One of the most important criteria in choosing a mutual fund is the fees they charge. The reason fees are so important to avoid is because they reduce your rate of return. Instead of this money going into your account, it gets siphoned off to the fund company or a financial adviser. Just two more percentage points over a long period of time could double or triple the amount in your retirement fund. Fees are the enemy of compounding.
This is the fourth in a series of five posts on mutual funds.
Disclaimer: I’m not an investment professional nor am I licensed to sell securities. This information is provided for entertainment purposes. Before investing, you should seek the advice of an investment professional. I’m not affiliated with nor do I receive compensation from mutual fund companies.
Management fees are charged by mutual fund companies to cover their operating expenses. Fund companies have expensive trading and accounting operations, customer service departments and websites to maintain. All of this is funded by the management fees collected from the fund holders.
These fees are collected on a daily basis and the NAV (share price) of a fund is reduced after the fees are taken out. Typical management fees can range from about .25-2.5% annually. This is commonly known as the MER or Management Expense Ratio.
Fund companies that charge higher fees often try to justify them by claiming superior performance to other funds in their class. But, statistics show clearly the funds with the lowest fees offer the highest returns, on average. Excessive fees should be avoided at all costs.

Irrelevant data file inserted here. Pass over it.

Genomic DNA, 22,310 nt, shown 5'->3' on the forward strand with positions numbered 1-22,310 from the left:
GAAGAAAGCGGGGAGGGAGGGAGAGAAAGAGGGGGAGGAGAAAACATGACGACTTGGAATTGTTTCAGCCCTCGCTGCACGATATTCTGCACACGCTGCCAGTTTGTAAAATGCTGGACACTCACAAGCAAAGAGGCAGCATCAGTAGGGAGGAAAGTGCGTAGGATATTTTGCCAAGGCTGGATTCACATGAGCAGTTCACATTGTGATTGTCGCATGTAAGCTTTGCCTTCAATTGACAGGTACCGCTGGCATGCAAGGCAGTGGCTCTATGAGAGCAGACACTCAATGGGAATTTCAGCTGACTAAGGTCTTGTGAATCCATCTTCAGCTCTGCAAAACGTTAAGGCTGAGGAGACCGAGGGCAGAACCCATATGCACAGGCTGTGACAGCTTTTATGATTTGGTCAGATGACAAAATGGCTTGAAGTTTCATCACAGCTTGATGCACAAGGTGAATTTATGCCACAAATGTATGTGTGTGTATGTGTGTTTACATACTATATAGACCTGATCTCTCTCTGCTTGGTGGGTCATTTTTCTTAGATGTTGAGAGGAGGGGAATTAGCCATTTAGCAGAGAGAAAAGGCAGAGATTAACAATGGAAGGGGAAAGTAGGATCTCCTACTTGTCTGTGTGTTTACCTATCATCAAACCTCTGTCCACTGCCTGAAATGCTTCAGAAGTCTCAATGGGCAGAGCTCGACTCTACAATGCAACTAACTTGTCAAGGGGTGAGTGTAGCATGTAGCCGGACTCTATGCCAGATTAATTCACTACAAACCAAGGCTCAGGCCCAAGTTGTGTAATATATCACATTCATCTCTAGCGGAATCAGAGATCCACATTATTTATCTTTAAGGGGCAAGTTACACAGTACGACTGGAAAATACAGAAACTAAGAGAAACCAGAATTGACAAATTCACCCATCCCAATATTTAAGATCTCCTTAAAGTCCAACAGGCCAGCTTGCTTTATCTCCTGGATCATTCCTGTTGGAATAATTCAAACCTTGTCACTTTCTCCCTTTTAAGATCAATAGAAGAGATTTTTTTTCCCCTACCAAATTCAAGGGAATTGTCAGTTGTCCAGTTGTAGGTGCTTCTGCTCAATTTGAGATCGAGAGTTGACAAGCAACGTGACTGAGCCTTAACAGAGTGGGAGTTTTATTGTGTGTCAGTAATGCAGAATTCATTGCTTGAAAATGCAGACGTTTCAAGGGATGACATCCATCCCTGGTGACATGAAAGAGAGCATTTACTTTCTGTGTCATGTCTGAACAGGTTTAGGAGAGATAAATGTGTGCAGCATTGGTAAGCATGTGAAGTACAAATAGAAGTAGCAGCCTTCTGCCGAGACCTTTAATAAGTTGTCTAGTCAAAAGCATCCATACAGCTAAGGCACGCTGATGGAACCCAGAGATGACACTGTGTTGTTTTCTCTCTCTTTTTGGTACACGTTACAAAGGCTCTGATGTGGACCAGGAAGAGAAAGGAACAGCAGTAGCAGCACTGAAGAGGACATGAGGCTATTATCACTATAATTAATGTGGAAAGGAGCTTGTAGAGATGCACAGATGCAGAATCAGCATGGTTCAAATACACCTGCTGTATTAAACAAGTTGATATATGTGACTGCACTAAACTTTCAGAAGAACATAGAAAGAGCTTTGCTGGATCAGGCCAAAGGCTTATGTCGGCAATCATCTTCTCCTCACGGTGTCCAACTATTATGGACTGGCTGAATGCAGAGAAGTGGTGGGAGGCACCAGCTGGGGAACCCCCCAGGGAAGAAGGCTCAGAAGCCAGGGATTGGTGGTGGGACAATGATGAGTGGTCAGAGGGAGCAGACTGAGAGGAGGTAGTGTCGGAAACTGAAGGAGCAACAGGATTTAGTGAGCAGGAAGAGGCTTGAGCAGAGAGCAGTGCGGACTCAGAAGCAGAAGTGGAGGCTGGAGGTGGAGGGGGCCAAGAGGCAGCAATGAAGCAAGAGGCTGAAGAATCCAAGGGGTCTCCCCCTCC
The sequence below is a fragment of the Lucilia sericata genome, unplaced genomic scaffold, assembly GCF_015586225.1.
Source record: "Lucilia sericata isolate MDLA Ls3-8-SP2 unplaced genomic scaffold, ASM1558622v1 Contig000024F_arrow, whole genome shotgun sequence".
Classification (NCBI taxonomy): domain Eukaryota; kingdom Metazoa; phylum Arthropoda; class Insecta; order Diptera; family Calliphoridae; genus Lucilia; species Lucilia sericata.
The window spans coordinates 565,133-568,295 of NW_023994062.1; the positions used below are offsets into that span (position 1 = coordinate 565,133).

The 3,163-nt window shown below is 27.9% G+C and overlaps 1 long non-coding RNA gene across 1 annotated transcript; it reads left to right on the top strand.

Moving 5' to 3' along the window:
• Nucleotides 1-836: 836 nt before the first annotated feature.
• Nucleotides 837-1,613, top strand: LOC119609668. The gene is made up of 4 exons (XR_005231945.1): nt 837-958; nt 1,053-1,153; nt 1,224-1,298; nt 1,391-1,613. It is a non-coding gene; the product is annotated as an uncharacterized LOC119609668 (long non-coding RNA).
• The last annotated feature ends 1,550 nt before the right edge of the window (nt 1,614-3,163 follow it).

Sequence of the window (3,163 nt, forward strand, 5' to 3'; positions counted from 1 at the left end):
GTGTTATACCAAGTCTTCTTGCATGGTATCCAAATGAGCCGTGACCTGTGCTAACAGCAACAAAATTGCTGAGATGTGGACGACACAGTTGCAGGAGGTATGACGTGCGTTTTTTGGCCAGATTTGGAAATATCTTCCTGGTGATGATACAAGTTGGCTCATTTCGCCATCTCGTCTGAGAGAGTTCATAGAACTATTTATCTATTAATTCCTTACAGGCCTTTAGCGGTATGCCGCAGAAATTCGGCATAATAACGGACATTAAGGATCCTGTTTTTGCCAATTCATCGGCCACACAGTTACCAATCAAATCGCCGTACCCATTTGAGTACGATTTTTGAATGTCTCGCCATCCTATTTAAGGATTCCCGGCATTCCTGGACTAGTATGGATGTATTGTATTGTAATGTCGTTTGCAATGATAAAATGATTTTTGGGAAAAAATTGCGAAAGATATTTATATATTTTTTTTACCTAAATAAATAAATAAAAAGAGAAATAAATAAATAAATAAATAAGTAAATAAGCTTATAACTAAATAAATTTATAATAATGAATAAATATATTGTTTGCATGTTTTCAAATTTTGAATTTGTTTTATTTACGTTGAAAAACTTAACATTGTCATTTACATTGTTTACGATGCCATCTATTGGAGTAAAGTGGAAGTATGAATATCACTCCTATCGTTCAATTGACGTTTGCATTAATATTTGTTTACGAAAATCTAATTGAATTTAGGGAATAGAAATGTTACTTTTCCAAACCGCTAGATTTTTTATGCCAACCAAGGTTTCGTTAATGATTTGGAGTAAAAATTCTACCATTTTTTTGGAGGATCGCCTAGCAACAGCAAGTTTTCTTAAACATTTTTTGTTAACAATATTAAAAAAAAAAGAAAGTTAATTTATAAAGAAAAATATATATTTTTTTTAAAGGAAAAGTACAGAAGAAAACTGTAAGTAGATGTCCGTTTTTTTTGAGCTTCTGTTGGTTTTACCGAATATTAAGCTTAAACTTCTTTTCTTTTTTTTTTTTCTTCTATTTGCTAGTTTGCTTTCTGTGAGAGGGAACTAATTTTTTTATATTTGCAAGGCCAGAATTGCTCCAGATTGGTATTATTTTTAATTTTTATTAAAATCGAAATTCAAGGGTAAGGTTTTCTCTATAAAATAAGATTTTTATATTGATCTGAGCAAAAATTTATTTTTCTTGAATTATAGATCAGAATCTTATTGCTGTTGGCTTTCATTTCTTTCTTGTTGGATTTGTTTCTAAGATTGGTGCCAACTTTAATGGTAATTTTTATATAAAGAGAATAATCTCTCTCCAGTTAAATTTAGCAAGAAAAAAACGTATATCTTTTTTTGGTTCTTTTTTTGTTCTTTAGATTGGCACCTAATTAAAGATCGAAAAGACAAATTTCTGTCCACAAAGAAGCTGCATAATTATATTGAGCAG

The first and most important decision you should make is whether or not to use a financial adviser to choose a mutual fund. Although an adviser can be a big help in choosing a fund and rolling over a 401K, this advice will cost you in the way of higher fees. To be fair to financial advisers, they have to make a living for providing their advice. And, they can be helpful to some people who have complex financial, tax or estate needs.
When it comes to mutual funds, I generally recommend you pick your own funds and keep the fees to a minimum. If you aren’t confident in picking a fund, you can always select an Index fund that has low fees. Or, you can pay a fee-based advisor to help you select a fund and then buy it yourself.
Some funds have different share classes, depending on whether you choose it yourself or it is selected for you by a financial adviser. Adviser Class funds charge a higher MER in order to pay a sales commission to the adviser. Adviser Class funds may even have two or three different levels of fees (B & C shares), depending on the option the financial advisor chooses. Investor Class funds have a lower MER because they don’t have to pay any commissions. The difference between A, B & C shares can be as high as 3% per year.
|Investor||A||For investors who choose their own funds|
|Adviser||B & C||For investors who use a Financial Adviser|